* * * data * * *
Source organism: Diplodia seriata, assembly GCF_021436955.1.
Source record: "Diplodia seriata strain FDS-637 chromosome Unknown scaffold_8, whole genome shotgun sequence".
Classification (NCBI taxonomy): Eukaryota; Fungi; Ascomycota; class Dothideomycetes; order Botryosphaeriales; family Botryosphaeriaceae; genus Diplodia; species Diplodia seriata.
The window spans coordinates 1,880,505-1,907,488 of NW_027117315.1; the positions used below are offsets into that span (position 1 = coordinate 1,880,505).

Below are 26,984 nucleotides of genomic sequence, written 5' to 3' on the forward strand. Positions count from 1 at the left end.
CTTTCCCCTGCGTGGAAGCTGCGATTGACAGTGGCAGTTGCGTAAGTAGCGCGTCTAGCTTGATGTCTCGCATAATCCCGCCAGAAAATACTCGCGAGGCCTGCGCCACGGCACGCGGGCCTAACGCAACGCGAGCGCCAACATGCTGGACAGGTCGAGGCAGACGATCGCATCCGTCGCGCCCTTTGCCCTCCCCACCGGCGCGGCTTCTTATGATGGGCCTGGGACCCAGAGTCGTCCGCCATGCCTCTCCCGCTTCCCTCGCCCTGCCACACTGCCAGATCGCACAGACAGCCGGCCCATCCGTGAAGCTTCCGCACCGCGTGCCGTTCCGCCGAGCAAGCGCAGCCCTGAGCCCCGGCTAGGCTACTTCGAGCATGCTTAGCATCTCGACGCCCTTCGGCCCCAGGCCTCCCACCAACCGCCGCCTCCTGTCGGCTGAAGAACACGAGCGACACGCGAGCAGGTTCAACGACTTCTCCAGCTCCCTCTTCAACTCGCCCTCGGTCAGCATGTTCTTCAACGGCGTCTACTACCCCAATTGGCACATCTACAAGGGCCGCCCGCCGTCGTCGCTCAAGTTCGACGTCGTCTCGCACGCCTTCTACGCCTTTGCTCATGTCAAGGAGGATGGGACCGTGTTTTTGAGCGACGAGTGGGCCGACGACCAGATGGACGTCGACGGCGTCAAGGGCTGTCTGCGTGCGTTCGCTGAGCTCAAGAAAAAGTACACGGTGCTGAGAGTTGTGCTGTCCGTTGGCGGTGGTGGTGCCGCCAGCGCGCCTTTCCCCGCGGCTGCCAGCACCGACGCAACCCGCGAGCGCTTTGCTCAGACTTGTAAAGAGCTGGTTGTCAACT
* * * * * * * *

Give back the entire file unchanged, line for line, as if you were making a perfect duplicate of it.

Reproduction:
Source organism: Diplodia seriata, assembly GCF_021436955.1.
Source record: "Diplodia seriata strain FDS-637 chromosome Unknown scaffold_8, whole genome shotgun sequence".
Classification (NCBI taxonomy): Eukaryota; Fungi; Ascomycota; class Dothideomycetes; order Botryosphaeriales; family Botryosphaeriaceae; genus Diplodia; species Diplodia seriata.
The window spans coordinates 1,880,505-1,907,488 of NW_027117315.1; the positions used below are offsets into that span (position 1 = coordinate 1,880,505).

Below are 26,984 nucleotides of genomic sequence, written 5' to 3' on the forward strand. Positions count from 1 at the left end.
CTTTCCCCTGCGTGGAAGCTGCGATTGACAGTGGCAGTTGCGTAAGTAGCGCGTCTAGCTTGATGTCTCGCATAATCCCGCCAGAAAATACTCGCGAGGCCTGCGCCACGGCACGCGGGCCTAACGCAACGCGAGCGCCAACATGCTGGACAGGTCGAGGCAGACGATCGCATCCGTCGCGCCCTTTGCCCTCCCCACCGGCGCGGCTTCTTATGATGGGCCTGGGACCCAGAGTCGTCCGCCATGCCTCTCCCGCTTCCCTCGCCCTGCCACACTGCCAGATCGCACAGACAGCCGGCCCATCCGTGAAGCTTCCGCACCGCGTGCCGTTCCGCCGAGCAAGCGCAGCCCTGAGCCCCGGCTAGGCTACTTCGAGCATGCTTAGCATCTCGACGCCCTTCGGCCCCAGGCCTCCCACCAACCGCCGCCTCCTGTCGGCTGAAGAACACGAGCGACACGCGAGCAGGTTCAACGACTTCTCCAGCTCCCTCTTCAACTCGCCCTCGGTCAGCATGTTCTTCAACGGCGTCTACTACCCCAATTGGCACATCTACAAGGGCCGCCCGCCGTCGTCGCTCAAGTTCGACGTCGTCTCGCACGCCTTCTACGCCTTTGCTCATGTCAAGGAGGATGGGACCGTGTTTTTGAGCGACGAGTGGGCCGACGACCAGATGGACGTCGACGGCGTCAAGGGCTGTCTGCGTGCGTTCGCTGAGCTCAAGAAAAAGTACACGGTGCTGAGAGTTGTGCTGTCCGTTGGCGGTGGTGGTGCCGCCAGCGCGCCTTTCCCCGCGGCTGCCAGCACCGACGCAACCCGCGAGCGCTTTGCTCAGACTTGTAAAGAGCTGGTTGTCAACT